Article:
We have to ask... how many ukulele's do you own?
I have five instruments. Four tenors and one standard.
Your rendition of While My Guitar Gently Weeps is amazing. How do you go about transforming a song into a "ukulele song"?
The most important thing to me is capturing the spirit of the song. The melody of course makes the tune recognizable, but it's the conviction of the performance that gives the song a life of its own. At that point, it doesn't matter if you're singing, playing the piano or strumming a ukulele - it's an expression of the human soul - and that's what makes it music.
Tell us about the Japanese movie "Hula Girls" and your involvement in it.
It was my first experience scoring an entire film. It was very different from recording an album because you're composing and arranging with your eyes. When you're just recording your own CD, you can do whatever you feel like doing. I really enjoyed it and I hope to do more. Recently, I took part in arranging music for Adam Sandler's latest film, "Just Go With It." That was such a wonderful learning experience for me.
As a fifth generation Japanese-American, how close of a bond do you feel with Japanese culture?
I feel very connected to my Japanese roots. I travel to Japan a lot and I love the food, culture and people.
Rumor has it you once jumped off the stage while performing in Japan. True?
That was when I was much younger and playing smaller venues - the stages weren't built as high back then. Sometimes, there wasn't even a stage to play on - just a corner of the room.
Please tell us you'll never light a ukulele on fire aka Jimi Hendrix? (Although it would make for an interested luau finale.)
I could never light a ukulele on fire. They are much too valuable.
Do you have a favorite place to visit in Japan?
I love Sapporo because they have the best ikura don.
Tell us about becoming a Goodwill Ambassador for Hawaii.
I was very honored when I was asked to represent Hawaii overseas a few years ago. I love Hawaii and enjoy sharing my wonderful experiences growing up in the islands with people all over the world.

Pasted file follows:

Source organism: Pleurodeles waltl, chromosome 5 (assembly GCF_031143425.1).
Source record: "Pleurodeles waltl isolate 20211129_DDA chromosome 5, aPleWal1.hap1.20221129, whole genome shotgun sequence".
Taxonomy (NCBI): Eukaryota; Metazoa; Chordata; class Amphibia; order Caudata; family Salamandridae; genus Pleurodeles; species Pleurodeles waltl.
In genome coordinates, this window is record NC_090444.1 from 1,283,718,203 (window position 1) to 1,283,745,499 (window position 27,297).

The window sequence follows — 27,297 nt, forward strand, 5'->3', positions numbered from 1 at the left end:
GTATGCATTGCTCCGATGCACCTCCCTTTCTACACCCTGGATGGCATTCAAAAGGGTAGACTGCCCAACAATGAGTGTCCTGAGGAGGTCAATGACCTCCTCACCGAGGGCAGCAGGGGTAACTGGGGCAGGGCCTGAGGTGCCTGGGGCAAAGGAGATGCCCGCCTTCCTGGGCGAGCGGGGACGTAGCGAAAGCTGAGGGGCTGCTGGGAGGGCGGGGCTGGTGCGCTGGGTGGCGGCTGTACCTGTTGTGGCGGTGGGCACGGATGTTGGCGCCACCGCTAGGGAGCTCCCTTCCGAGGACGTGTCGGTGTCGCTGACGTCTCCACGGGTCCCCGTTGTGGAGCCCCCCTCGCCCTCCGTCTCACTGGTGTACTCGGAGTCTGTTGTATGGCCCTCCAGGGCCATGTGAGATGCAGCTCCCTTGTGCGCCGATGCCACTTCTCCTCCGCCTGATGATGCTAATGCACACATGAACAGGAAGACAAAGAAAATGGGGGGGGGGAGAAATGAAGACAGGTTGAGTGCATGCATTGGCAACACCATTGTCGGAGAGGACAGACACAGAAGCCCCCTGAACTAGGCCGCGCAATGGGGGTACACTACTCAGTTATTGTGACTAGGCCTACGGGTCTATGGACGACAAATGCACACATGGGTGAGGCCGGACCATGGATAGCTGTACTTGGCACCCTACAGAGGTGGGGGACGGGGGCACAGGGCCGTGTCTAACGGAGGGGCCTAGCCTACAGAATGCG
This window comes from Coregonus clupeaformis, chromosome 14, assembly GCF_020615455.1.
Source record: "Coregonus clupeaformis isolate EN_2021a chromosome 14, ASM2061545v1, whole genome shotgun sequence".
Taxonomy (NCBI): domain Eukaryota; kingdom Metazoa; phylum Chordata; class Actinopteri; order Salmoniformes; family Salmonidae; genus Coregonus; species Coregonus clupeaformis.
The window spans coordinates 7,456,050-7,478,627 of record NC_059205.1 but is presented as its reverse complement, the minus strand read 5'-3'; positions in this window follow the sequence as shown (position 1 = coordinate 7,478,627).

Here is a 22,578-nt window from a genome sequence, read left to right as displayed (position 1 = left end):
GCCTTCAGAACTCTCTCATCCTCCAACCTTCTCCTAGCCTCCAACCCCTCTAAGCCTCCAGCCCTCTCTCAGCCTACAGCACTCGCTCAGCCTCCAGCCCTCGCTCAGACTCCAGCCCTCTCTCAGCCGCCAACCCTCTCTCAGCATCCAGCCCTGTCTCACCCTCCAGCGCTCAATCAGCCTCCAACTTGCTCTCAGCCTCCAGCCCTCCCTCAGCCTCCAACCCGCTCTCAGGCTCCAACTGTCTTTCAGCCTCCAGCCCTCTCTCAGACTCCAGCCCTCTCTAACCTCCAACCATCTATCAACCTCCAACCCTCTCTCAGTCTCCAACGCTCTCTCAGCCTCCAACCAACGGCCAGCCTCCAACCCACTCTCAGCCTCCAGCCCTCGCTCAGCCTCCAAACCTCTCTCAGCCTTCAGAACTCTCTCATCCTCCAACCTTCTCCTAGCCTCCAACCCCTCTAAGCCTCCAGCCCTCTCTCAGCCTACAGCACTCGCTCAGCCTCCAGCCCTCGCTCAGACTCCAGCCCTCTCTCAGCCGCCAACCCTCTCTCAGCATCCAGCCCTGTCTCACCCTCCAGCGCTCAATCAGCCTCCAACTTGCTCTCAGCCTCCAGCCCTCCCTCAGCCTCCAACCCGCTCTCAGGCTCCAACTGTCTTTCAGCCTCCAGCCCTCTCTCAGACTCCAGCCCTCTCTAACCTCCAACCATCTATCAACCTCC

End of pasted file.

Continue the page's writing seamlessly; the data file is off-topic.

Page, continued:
You've toured in many places already. Do you have one or two shows that really stand out in your memories?
I really do love it all - but Japan will always be one of my favorites because they have the best sushi.
Do you have any rituals you do before a performance?
Not really. I try not to drink too much water before I go on stage - unless there will be an intermission. Haha.
Can you describe what it's like when you are playing for an audience and everything is going great?
I think it's the same feeling a surfer gets when he or she is riding that perfect wave.
What advice would you give to someone who has always toyed with the idea of learning how to play the ukulele?
Do it! It'll only make your life better.
Btw, how did you celebrate New Year's Eve?
I was home for the first time in five years for the holidays. I enjoyed it with my family and friends. My mom made ozoni (mochi soup) and soba to kick-off 2011.
What are your plans for the rest of the year?
I will be touring a lot and possibly working on a couple of film scores.
Do you have anything else you want to bring up or comment on?
If everyone played the ukulele, the world would be a better place.
Do you have a final message to all your fans?Thank you so much for all your support. Hawaii ni kite kudasai!
For more info checkout Jake Shimabukuro's official site and Facebook page. Leave your comments about this interview and read what others had to say at the following link: Interview Comments